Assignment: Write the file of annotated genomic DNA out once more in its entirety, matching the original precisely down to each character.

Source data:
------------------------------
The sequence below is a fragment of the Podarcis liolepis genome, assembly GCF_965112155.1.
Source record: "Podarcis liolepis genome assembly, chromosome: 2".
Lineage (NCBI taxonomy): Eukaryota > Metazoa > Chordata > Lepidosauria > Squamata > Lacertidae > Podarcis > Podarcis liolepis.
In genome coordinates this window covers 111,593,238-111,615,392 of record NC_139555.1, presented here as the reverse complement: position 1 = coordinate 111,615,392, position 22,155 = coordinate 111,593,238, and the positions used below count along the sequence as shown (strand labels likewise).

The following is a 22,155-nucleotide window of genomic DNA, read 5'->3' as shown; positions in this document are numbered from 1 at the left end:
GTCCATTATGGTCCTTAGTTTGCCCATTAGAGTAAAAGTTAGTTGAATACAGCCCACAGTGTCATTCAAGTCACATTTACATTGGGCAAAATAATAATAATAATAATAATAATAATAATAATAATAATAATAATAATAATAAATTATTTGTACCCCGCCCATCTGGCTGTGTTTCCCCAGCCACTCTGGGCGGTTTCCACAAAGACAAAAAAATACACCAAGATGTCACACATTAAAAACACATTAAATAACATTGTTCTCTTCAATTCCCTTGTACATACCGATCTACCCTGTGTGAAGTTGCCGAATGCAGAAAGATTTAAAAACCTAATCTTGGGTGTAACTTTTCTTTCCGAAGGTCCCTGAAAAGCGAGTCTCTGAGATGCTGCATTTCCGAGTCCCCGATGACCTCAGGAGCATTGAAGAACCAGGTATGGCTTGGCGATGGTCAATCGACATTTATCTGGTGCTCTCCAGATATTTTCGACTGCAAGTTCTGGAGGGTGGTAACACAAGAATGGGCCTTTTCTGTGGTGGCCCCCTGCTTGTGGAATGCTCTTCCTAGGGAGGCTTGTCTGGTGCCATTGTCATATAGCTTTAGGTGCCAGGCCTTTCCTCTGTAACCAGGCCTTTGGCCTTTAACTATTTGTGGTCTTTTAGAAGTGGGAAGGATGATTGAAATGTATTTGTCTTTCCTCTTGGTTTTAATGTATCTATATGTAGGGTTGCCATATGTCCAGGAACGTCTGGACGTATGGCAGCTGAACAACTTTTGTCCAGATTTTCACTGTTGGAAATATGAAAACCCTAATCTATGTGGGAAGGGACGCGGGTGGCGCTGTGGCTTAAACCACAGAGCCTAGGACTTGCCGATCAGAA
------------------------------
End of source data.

The sequence below is a fragment of the Podarcis liolepis genome, assembly GCF_965112155.1.
Source record: "Podarcis liolepis genome assembly, chromosome: 2".
Lineage (NCBI taxonomy): Eukaryota > Metazoa > Chordata > Lepidosauria > Squamata > Lacertidae > Podarcis > Podarcis liolepis.
In genome coordinates this window covers 111,593,238-111,615,392 of record NC_139555.1, presented here as the reverse complement: position 1 = coordinate 111,615,392, position 22,155 = coordinate 111,593,238, and the positions used below count along the sequence as shown (strand labels likewise).

The following is a 22,155-nucleotide window of genomic DNA, read 5'->3' as shown; positions in this document are numbered from 1 at the left end:
GTCCATTATGGTCCTTAGTTTGCCCATTAGAGTAAAAGTTAGTTGAATACAGCCCACAGTGTCATTCAAGTCACATTTACATTGGGCAAAATAATAATAATAATAATAATAATAATAATAATAATAATAATAATAATAATAAATTATTTGTACCCCGCCCATCTGGCTGTGTTTCCCCAGCCACTCTGGGCGGTTTCCACAAAGACAAAAAAATACACCAAGATGTCACACATTAAAAACACATTAAATAACATTGTTCTCTTCAATTCCCTTGTACATACCGATCTACCCTGTGTGAAGTTGCCGAATGCAGAAAGATTTAAAAACCTAATCTTGGGTGTAACTTTTCTTTCCGAAGGTCCCTGAAAAGCGAGTCTCTGAGATGCTGCATTTCCGAGTCCCCGATGACCTCAGGAGCATTGAAGAACCAGGTATGGCTTGGCGATGGTCAATCGACATTTATCTGGTGCTCTCCAGATATTTTCGACTGCAAGTTCTGGAGGGTGGTAACACAAGAATGGGCCTTTTCTGTGGTGGCCCCCTGCTTGTGGAATGCTCTTCCTAGGGAGGCTTGTCTGGTGCCATTGTCATATAGCTTTAGGTGCCAGGCCTTTCCTCTGTAACCAGGCCTTTGGCCTTTAACTATTTGTGGTCTTTTAGAAGTGGGAAGGATGATTGAAATGTATTTGTCTTTCCTCTTGGTTTTAATGTATCTATATGTAGGGTTGCCATATGTCCAGGAACGTCTGGACGTATGGCAGCTGAACAACTTTTGTCCAGATTTTCACTGTTGGAAATATGAAAACCCTAATCTATGTGGGAAGGGACGCGGGTGGCGCTGTGGCTTAAACCACAGAGCCTAGGACTTGCCGATCAGAA